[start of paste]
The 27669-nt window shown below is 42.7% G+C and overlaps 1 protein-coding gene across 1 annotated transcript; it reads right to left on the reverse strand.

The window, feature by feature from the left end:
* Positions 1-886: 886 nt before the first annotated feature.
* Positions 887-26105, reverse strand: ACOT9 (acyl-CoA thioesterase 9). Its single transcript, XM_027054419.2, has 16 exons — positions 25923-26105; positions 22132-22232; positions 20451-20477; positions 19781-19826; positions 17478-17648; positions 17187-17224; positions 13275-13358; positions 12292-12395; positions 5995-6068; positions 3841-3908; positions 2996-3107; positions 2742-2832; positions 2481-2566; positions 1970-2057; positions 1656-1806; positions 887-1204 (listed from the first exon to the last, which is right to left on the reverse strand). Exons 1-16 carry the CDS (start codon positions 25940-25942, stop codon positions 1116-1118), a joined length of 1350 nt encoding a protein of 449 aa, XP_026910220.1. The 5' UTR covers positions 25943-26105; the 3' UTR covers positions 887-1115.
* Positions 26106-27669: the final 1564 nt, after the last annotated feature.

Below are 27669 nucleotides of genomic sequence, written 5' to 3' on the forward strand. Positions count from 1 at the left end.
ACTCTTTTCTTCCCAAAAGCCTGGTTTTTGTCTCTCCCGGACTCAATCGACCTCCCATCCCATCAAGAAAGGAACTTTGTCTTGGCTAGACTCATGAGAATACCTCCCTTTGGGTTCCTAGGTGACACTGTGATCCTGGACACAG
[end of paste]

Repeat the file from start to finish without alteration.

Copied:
The 27669-nt window shown below is 42.7% G+C and overlaps 1 protein-coding gene across 1 annotated transcript; it reads right to left on the reverse strand.

The window, feature by feature from the left end:
* Positions 1-886: 886 nt before the first annotated feature.
* Positions 887-26105, reverse strand: ACOT9 (acyl-CoA thioesterase 9). Its single transcript, XM_027054419.2, has 16 exons — positions 25923-26105; positions 22132-22232; positions 20451-20477; positions 19781-19826; positions 17478-17648; positions 17187-17224; positions 13275-13358; positions 12292-12395; positions 5995-6068; positions 3841-3908; positions 2996-3107; positions 2742-2832; positions 2481-2566; positions 1970-2057; positions 1656-1806; positions 887-1204 (listed from the first exon to the last, which is right to left on the reverse strand). Exons 1-16 carry the CDS (start codon positions 25940-25942, stop codon positions 1116-1118), a joined length of 1350 nt encoding a protein of 449 aa, XP_026910220.1. The 5' UTR covers positions 25943-26105; the 3' UTR covers positions 887-1115.
* Positions 26106-27669: the final 1564 nt, after the last annotated feature.

Below are 27669 nucleotides of genomic sequence, written 5' to 3' on the forward strand. Positions count from 1 at the left end.
ACTCTTTTCTTCCCAAAAGCCTGGTTTTTGTCTCTCCCGGACTCAATCGACCTCCCATCCCATCAAGAAAGGAACTTTGTCTTGGCTAGACTCATGAGAATACCTCCCTTTGGGTTCCTAGGTGACACTGTGATCCTGGACACAG